Naomi worked in the Civil Rights division of the American Jewish Congress during a time in American history when Jewish communal leadership was deeply engaged in questions of racism, antisemitism, desegregation, and support for the fledgling state of Israel. It was an era of addressing head-on the enormous structural issues facing America in the second half of the 20th century; and in a world of broad shoulders and outsized egos, Naomi was usually the only woman in the room. “I knew I deserved to be there because I was as smart as, and often smarter, than everyone else in the room,” she said. “And if I kept my mouth shut about it, I could get an awful lot done.”
Naomi’s mentor at the American Jewish Congress was Justine Wise Polier, New York’s first female justice and daughter of Rabbi Stephen Wise, a champion of social justice causes who had been a founding member of both the American Jewish Congress and the NAACP. For Naomi, the meeting of Black people and Jews over civil rights was not only tactical but downright American. The fiercest fights for justice for all Americans needed to waged by and felt keenly by those for whom fairness and equality would matter most.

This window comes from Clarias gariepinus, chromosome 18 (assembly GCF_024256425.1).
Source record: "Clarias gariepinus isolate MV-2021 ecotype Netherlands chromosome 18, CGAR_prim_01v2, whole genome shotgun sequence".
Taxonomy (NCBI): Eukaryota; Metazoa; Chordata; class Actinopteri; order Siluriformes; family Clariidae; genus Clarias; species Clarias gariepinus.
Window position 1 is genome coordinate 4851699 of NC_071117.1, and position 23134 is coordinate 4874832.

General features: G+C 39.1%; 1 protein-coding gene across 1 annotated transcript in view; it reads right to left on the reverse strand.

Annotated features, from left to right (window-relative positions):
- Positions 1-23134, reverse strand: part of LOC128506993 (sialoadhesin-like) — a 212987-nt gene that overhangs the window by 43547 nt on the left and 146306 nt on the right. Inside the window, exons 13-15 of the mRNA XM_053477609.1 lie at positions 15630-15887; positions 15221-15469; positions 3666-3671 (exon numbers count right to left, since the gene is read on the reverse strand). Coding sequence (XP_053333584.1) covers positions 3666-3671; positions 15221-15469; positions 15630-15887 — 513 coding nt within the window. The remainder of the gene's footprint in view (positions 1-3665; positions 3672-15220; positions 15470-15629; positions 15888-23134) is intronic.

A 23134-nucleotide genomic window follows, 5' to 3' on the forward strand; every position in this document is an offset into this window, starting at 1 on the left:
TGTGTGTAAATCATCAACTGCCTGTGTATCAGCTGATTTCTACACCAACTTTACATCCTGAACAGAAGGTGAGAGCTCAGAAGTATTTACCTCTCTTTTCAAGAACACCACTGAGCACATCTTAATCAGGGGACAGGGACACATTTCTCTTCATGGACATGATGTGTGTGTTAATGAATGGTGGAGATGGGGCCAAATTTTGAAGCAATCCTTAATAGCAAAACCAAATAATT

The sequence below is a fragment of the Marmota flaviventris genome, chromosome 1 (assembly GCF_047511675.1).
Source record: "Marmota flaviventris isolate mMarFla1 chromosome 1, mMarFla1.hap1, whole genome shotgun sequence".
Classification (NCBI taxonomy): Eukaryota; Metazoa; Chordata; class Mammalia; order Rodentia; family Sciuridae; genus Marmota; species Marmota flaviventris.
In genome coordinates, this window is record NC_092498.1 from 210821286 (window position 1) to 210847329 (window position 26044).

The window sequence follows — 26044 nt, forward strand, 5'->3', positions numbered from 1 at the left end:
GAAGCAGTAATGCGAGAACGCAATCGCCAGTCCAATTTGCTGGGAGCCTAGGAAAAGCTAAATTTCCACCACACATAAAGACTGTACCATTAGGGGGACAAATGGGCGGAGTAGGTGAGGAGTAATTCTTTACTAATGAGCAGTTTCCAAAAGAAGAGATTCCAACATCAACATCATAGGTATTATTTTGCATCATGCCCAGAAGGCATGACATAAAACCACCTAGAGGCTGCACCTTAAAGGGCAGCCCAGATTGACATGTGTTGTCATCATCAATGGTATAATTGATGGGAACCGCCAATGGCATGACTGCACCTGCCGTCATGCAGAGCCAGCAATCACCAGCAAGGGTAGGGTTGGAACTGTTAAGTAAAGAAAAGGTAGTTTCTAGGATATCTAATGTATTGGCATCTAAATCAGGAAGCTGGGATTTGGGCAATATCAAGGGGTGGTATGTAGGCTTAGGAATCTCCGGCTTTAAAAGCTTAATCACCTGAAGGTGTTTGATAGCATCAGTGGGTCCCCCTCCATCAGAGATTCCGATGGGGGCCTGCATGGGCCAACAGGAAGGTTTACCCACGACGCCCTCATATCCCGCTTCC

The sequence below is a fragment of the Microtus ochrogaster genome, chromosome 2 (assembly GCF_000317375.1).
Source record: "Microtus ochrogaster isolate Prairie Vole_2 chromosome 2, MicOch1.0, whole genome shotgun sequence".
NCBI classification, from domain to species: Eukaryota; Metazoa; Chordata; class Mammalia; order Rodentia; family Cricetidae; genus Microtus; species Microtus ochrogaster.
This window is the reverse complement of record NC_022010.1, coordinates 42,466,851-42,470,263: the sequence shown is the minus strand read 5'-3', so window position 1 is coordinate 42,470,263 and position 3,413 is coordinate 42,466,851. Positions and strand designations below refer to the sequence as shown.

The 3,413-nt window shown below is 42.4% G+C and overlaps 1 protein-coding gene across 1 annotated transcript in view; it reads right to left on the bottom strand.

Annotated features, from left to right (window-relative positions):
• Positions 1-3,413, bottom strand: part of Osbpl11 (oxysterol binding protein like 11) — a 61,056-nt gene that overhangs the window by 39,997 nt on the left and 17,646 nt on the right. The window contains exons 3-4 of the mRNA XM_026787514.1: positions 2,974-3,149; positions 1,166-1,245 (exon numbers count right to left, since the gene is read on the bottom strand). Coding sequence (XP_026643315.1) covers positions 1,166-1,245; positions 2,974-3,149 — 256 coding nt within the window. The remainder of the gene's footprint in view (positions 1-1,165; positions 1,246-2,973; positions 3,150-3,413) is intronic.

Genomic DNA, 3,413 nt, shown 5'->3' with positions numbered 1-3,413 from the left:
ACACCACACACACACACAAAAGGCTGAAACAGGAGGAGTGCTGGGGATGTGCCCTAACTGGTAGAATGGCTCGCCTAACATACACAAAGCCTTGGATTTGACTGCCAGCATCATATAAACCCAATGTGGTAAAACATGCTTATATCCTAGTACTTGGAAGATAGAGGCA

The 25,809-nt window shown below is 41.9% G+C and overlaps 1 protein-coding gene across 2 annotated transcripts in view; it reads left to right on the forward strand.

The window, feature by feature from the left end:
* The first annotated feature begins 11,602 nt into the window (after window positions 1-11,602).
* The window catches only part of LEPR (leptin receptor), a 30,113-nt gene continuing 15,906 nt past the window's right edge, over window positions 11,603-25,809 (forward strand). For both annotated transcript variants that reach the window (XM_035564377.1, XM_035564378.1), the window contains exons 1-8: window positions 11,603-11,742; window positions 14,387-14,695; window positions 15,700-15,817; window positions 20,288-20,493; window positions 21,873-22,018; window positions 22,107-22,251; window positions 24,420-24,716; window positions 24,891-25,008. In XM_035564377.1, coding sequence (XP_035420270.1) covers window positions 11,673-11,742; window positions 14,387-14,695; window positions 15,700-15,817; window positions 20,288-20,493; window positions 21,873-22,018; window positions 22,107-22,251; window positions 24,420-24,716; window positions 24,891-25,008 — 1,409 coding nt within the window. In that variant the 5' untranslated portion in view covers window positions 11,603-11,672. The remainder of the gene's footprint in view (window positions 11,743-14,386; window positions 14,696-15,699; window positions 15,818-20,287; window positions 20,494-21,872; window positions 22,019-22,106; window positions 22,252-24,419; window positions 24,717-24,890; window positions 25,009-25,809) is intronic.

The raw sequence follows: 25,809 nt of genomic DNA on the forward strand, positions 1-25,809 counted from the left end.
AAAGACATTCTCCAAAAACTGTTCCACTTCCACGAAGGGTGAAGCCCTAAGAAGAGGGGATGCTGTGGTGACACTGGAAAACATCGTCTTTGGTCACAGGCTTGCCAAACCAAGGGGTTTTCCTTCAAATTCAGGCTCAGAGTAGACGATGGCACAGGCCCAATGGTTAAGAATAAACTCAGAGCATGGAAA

Naomi worked very closely on two noteworthy cases, crafting some of the decisive language in both the Sweatt v. Painter and Brown v. Board of Education of Topeka cases, which successfully challenged and overturned Plessy v. Ferguson, the odious 1896 Supreme Court case that encoded into the U.S. law the segregationist structures of “separate but equal.”
Naomi and her team at the Congress commissioned the critical sociological research by noted scholars Kenneth and Mamie Clark that demonstrated, in the famous “doll case,” that Black children in segregated classrooms suffered serious psychological damage as a result of being separated legally from white students. Future Supreme Court Justice Thurgood Marshall would argue both cases successfully; and students of law will find Naomi’s fingerprints in the footnotes.
That was always just as well with her. She didn’t need the attention. She had other fish to fry.
Less than a decade later, Naomi’s hands would shape history again.